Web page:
On a darkened stage, a group of people sit in a semi-circle and begin to tell their stories one by one, or sometimes two by two. None are actors and all are relating true stories (or "direct testimonies based on the personal experiences of the persons on stage", as they are billed), yet each delivers a theatrical monologue or sometimes a two-handed dialogue with the credibility of authority.
The 15 featured are all real-life staff, students or patients of the NHS, and their miniature one-scene plays are never less than resonantly affecting. Devised and directed by Jeremy Weller of Edinburgh’s multiple Fringe First-winning Grassmarket Projects, they capture more than a tale of workaday everyday life in the National Health Service, but rather a moment of genuine health crisis for all involved.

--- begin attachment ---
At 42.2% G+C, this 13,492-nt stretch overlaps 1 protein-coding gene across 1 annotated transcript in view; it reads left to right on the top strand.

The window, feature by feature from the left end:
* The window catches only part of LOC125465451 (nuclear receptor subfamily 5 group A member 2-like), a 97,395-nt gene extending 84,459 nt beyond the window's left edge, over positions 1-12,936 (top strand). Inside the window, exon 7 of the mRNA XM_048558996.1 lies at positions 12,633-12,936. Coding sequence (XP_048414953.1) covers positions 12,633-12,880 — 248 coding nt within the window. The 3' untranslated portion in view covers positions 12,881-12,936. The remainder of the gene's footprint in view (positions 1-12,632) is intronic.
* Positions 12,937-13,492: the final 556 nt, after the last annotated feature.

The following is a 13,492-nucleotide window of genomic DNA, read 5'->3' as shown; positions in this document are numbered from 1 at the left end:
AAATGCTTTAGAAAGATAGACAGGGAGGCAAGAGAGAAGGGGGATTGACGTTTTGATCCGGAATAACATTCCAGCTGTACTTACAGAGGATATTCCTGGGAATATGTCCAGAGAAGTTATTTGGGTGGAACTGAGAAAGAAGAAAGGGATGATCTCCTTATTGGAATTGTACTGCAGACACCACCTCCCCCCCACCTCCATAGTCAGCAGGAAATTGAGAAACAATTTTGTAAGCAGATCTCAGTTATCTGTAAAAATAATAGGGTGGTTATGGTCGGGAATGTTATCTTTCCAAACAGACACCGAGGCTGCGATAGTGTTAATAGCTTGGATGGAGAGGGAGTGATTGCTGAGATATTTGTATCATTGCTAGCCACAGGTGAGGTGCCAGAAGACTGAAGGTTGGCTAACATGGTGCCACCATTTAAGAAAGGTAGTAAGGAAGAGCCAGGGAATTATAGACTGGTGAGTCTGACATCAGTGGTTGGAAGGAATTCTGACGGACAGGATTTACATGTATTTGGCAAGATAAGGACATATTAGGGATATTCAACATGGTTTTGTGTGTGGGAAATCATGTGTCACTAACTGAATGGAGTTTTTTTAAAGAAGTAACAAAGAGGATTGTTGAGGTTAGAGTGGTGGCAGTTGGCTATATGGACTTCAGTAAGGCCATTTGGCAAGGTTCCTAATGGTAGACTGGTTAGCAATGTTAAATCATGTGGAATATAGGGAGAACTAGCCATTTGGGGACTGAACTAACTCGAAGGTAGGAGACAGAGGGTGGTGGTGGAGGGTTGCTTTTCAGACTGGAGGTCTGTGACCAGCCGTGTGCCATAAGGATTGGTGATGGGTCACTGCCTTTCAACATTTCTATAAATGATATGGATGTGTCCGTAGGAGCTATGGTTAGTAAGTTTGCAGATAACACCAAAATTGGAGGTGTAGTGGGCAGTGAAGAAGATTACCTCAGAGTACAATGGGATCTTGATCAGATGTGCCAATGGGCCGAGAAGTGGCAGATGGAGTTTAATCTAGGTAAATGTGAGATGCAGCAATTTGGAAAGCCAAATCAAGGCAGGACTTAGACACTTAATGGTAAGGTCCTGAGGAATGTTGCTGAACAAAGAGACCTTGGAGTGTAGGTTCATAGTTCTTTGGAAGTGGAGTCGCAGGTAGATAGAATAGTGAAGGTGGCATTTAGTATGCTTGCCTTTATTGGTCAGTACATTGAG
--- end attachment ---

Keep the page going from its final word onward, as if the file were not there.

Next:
From the creatively sweary tattooed man with arthritis and no time for Big Pharma conspiracy theorists, to a miscarrying woman left home alone to “let nature run its course”, to a young and unsupported student developing an eating disorder, each of these vignettes manages to lay a hand upon both the harrowing and the reassuringly human.
Only one story, of a mental health nurse named Steven who suffers from burnout and alcohol addiction, progresses beyond one installment, while the breadth of tone extends from a visceral account of domestic abuse to the inescapable humour of a not very self-aware Morningside mum who takes her daughter’s behavioural problems personally. The minimal staging and—at 90 minutes—the apparent lack of a deep edit feel a little wearing, but the honesty and implicit call for empathy throughout is greatly affecting.